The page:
The illustrative removable cartridge 100 includes a first measurement channel 102 and a second measurement channel 104, although more or less measurement channels may be used, as desired. The first measurement channel 102, in the illustrative embodiment, is a red blood cell measurement channel, and the second measurement channel 104 is a white blood cell measurement channel. A whole blood sample is received by the removable cartridge 100 via blood receiving port 106, which through capillary action, draws in a known amount of blood into an anti-coagulant coated blood sample storage capillary 108. A Sample Push (P) pressure, such as a Sample Push (P) pressure 36 a of FIG. 3, is provided to a sample push fluid reservoir, such as Sample Push Fluid Reservoir 65 of FIG. 3. When pressure is applied, the sample push fluid is forced from the sample push fluid reservoir into a blood sample push channel 110.

In some illustrative embodiments, a valve 112 and a flow sensor 114 may be provided in line with the blood sample push channel 110. The valve 112 may be controlled to open when it is desirable to push the blood sample through the fluidic circuit. The flow sensor 114 may measure the flow rate of the blood sample push fluid, and thus the blood sample flow rate through the anti-coagulant coated capillary 108. The flow rate provided by the flow sensor 114 may be used to help control the Sample Push (P) pressure that is provided to the removable cartridge 100.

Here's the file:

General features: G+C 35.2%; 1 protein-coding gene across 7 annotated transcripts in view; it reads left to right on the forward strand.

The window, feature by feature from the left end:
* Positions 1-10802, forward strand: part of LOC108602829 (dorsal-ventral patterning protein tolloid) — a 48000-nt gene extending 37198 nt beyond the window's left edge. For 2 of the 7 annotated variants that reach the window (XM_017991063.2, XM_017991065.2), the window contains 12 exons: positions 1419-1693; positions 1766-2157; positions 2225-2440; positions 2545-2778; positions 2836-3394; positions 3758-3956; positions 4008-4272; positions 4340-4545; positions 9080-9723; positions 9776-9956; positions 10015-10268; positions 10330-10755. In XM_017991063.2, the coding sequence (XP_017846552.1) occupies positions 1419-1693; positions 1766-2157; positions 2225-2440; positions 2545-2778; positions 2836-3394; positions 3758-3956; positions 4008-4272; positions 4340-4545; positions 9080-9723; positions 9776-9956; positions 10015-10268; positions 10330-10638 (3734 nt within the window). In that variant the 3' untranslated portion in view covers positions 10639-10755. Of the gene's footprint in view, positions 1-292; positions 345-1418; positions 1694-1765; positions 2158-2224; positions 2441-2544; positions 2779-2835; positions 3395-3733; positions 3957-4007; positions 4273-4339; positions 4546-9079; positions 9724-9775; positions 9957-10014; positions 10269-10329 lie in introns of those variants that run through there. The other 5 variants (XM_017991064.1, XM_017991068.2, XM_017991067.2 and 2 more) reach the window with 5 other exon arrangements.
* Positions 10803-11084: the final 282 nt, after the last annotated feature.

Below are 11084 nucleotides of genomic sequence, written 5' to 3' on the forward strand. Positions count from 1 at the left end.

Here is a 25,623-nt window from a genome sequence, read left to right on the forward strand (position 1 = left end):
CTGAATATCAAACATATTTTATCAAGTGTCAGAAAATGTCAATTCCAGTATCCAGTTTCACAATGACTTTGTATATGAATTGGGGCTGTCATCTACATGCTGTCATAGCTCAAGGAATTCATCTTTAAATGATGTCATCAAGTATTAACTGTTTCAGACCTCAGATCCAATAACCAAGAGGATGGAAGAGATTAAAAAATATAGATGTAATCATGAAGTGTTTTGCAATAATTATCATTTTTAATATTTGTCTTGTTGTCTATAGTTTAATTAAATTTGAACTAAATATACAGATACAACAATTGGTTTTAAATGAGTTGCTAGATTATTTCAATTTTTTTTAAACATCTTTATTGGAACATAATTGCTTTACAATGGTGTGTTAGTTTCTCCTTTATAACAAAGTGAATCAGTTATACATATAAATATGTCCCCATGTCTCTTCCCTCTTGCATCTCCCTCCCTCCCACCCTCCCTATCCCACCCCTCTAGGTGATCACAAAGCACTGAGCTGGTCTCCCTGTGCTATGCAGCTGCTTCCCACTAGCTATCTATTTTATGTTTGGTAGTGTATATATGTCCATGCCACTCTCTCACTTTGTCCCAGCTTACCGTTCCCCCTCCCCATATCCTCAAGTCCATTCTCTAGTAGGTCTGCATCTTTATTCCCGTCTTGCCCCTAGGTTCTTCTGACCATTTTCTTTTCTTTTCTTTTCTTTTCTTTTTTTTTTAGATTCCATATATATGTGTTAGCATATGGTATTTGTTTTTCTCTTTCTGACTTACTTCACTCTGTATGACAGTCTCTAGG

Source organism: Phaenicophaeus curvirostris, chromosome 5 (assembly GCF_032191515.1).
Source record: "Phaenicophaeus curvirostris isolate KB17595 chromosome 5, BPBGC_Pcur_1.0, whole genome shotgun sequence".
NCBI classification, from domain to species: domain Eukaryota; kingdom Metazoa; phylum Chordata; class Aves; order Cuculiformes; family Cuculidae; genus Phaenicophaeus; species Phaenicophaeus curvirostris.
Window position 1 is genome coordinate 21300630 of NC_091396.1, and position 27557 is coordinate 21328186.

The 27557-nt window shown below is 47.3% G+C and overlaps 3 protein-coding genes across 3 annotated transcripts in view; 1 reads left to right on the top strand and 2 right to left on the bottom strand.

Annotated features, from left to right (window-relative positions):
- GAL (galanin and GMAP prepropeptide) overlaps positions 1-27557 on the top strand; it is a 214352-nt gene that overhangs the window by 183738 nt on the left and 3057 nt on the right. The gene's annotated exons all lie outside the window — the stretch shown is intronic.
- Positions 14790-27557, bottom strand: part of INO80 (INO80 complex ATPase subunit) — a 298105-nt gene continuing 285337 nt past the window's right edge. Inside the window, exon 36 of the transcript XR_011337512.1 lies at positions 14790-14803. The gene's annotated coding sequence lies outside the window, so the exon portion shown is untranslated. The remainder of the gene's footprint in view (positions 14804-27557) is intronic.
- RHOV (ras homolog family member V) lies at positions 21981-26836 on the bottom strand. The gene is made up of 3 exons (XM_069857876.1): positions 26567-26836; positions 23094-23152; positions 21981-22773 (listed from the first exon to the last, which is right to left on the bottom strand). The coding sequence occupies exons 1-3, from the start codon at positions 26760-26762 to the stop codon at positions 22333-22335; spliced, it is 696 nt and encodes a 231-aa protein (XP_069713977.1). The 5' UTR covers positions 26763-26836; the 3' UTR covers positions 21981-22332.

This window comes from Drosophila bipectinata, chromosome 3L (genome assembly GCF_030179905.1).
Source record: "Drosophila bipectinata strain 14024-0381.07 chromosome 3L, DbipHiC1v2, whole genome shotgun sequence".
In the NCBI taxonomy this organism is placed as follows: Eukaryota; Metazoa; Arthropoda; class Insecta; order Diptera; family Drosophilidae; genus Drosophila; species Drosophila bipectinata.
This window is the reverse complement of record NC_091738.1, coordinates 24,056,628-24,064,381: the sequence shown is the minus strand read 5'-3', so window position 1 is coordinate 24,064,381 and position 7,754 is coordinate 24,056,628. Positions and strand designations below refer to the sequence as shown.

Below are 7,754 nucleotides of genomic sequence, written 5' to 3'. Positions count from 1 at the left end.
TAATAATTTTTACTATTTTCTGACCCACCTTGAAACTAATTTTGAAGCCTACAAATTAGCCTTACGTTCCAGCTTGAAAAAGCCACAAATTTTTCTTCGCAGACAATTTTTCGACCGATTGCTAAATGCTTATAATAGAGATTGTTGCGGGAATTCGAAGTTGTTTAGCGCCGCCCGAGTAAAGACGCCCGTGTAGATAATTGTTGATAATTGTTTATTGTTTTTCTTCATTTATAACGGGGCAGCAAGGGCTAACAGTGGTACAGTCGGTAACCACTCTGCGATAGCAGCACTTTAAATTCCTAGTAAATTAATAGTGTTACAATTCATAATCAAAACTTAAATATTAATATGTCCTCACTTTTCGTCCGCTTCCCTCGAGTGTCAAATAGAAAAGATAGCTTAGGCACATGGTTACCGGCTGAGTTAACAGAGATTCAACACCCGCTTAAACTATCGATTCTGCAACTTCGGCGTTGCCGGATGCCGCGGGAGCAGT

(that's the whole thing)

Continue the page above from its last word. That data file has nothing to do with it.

In the illustrative embodiment, the whole blood sample is partitioned and provided to the red blood cell measurement channel 102 and the white blood cell measurement channel 104 via branch 116. In the illustrative embodiment, a valve 118 is provided in line with the branch to control the blood sample flow into the red blood cell measurement channel 102, and a valve 120 is provided to control the blood sample flow into the white blood cell measurement channel 104.